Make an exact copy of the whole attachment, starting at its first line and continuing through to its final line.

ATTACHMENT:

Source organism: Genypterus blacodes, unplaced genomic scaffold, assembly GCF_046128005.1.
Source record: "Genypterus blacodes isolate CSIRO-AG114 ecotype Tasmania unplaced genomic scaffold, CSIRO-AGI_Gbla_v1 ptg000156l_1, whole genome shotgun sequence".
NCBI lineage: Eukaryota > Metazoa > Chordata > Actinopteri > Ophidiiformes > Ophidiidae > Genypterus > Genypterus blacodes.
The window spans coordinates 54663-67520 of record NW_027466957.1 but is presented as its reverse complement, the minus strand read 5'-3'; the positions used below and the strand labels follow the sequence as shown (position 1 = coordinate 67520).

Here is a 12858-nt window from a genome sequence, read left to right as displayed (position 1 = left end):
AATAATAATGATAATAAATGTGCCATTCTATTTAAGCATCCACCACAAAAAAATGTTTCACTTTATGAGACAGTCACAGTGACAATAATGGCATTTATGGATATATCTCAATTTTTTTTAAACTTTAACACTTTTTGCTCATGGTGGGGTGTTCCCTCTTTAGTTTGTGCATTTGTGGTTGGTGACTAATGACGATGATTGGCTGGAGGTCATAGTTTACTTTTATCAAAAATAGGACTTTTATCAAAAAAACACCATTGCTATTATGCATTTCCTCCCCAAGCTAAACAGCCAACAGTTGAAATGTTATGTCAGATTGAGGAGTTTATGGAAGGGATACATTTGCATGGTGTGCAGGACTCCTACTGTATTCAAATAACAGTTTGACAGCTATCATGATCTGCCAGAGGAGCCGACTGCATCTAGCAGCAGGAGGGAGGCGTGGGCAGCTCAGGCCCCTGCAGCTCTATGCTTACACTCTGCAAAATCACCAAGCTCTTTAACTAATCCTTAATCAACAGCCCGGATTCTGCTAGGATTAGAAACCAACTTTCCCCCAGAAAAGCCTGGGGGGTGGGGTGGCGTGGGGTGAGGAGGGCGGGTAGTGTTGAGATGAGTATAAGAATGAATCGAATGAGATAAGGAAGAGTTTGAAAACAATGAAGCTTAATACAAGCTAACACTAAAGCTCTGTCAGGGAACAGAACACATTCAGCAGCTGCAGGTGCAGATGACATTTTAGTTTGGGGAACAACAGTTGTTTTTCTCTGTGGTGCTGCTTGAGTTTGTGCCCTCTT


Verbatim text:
Source organism: Genypterus blacodes, unplaced genomic scaffold, assembly GCF_046128005.1.
Source record: "Genypterus blacodes isolate CSIRO-AG114 ecotype Tasmania unplaced genomic scaffold, CSIRO-AGI_Gbla_v1 ptg000156l_1, whole genome shotgun sequence".
NCBI lineage: Eukaryota > Metazoa > Chordata > Actinopteri > Ophidiiformes > Ophidiidae > Genypterus > Genypterus blacodes.
The window spans coordinates 54663-67520 of record NW_027466957.1 but is presented as its reverse complement, the minus strand read 5'-3'; the positions used below and the strand labels follow the sequence as shown (position 1 = coordinate 67520).

Here is a 12858-nt window from a genome sequence, read left to right as displayed (position 1 = left end):
AATAATAATGATAATAAATGTGCCATTCTATTTAAGCATCCACCACAAAAAAATGTTTCACTTTATGAGACAGTCACAGTGACAATAATGGCATTTATGGATATATCTCAATTTTTTTTAAACTTTAACACTTTTTGCTCATGGTGGGGTGTTCCCTCTTTAGTTTGTGCATTTGTGGTTGGTGACTAATGACGATGATTGGCTGGAGGTCATAGTTTACTTTTATCAAAAATAGGACTTTTATCAAAAAAACACCATTGCTATTATGCATTTCCTCCCCAAGCTAAACAGCCAACAGTTGAAATGTTATGTCAGATTGAGGAGTTTATGGAAGGGATACATTTGCATGGTGTGCAGGACTCCTACTGTATTCAAATAACAGTTTGACAGCTATCATGATCTGCCAGAGGAGCCGACTGCATCTAGCAGCAGGAGGGAGGCGTGGGCAGCTCAGGCCCCTGCAGCTCTATGCTTACACTCTGCAAAATCACCAAGCTCTTTAACTAATCCTTAATCAACAGCCCGGATTCTGCTAGGATTAGAAACCAACTTTCCCCCAGAAAAGCCTGGGGGGTGGGGTGGCGTGGGGTGAGGAGGGCGGGTAGTGTTGAGATGAGTATAAGAATGAATCGAATGAGATAAGGAAGAGTTTGAAAACAATGAAGCTTAATACAAGCTAACACTAAAGCTCTGTCAGGGAACAGAACACATTCAGCAGCTGCAGGTGCAGATGACATTTTAGTTTGGGGAACAACAGTTGTTTTTCTCTGTGGTGCTGCTTGAGTTTGTGCCCTCTT